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Expanding Harm Reduction: Exploring Barriers and Facilitators in Hospital Settings

Ballard, Savannah (2024) Expanding Harm Reduction: Exploring Barriers and Facilitators in Hospital Settings. Master Essay, University of Pittsburgh.

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Opioid overdose deaths are preventable. Every preventable death, regardless of the number, is one too many. Harm reduction is an approach to care that is inclusive and free from stigma and discrimination, which serves to connect individuals with supplies and care and decreases risks associated with drug use. Integrating harm reduction principles and strategies into hospital settings represents a significant public health advancement in addressing the essential needs of an underserved population. This literature review examines the current practice of harm reduction in hospital settings as well as barriers to implementation and proposes strategies to support the expansion of HR in hospital settings. A search of the literature was conducted using PubMed and Ovid, employing a combination of keywords related to “harm reduction interventions,” “inpatient,” “hospitalization,” “medication-assisted treatment,” “stigma,” and “infectious disease rates.” The lack of literature on harm reduction in hospitals demonstrates the need for research to understand further barriers and facilitators to care in the healthcare system. Harm reduction interventions experience challenges when introducing new approaches to care, but with proper education and engagement, many hospitals shift the culture within the hospital environment. Sustaining a culture change in attitudes, beliefs, and biases within healthcare and research professionals is vital to increasing access to care and reducing the stigma associated with PWUD. Future research should center around rural and urban hospitals, the resources available, and local policies to understand the feasibility of introducing harm reduction into hospital settings. Expanding harm reduction practice in healthcare settings has great potential to improve the healthcare experience of PWUD and reduce substance use-related stigma, reduce infectious disease rates, improve health outcomes, and increase access to care.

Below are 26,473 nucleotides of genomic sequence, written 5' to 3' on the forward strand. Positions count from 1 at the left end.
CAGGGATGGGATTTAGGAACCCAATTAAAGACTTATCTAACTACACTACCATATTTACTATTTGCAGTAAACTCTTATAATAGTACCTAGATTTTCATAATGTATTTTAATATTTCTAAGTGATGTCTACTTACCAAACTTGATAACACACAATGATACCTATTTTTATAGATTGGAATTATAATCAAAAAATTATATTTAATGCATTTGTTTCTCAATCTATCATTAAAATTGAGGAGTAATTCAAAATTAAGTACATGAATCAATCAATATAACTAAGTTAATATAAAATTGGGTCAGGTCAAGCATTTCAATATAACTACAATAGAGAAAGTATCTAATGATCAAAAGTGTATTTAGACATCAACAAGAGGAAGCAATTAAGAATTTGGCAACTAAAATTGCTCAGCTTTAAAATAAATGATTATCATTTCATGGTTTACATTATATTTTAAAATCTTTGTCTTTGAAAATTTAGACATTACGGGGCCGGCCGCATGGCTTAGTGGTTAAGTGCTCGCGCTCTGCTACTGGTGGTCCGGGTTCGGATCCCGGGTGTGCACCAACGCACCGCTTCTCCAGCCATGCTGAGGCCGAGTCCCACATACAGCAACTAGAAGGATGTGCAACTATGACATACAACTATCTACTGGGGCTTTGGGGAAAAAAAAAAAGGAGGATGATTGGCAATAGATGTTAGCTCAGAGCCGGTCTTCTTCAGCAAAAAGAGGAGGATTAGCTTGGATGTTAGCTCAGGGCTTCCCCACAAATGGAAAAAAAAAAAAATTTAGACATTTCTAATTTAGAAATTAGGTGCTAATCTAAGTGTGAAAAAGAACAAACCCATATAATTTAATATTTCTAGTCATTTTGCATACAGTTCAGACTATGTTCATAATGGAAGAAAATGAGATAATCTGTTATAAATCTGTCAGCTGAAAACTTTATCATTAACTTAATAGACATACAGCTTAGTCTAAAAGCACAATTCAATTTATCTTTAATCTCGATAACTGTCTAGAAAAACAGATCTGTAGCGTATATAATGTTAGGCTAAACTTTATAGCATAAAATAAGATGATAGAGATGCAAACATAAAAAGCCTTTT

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Item Type: Other Thesis, Dissertation, or Long Paper (Master Essay)
Status: Unpublished
CreatorsEmailPitt UsernameORCID
Ballard, Savannahsab496@pitt.edusab496
ContributionContributors NameEmailPitt UsernameORCID
Committee ChairKrier, Sarahsek29@pitt.edusek29UNSPECIFIED
Committee MemberHawk, Marymary.hawk@pitt.edumary.hawkUNSPECIFIED
Date: 17 May 2024
Date Type: Completion
Submission Date: 29 April 2024
Access Restriction: No restriction; Release the ETD for access worldwide immediately.
Number of Pages: 45
Institution: University of Pittsburgh
Schools and Programs: School of Public Health > Infectious Diseases and Microbiology
Degree: MPH - Master of Public Health
Thesis Type: Master Essay
Refereed: Yes
Uncontrolled Keywords: harm reduction, hospitals, barriers, infectious disease, stigma
Date Deposited: 17 May 2024 21:06
Last Modified: 17 May 2024 21:06


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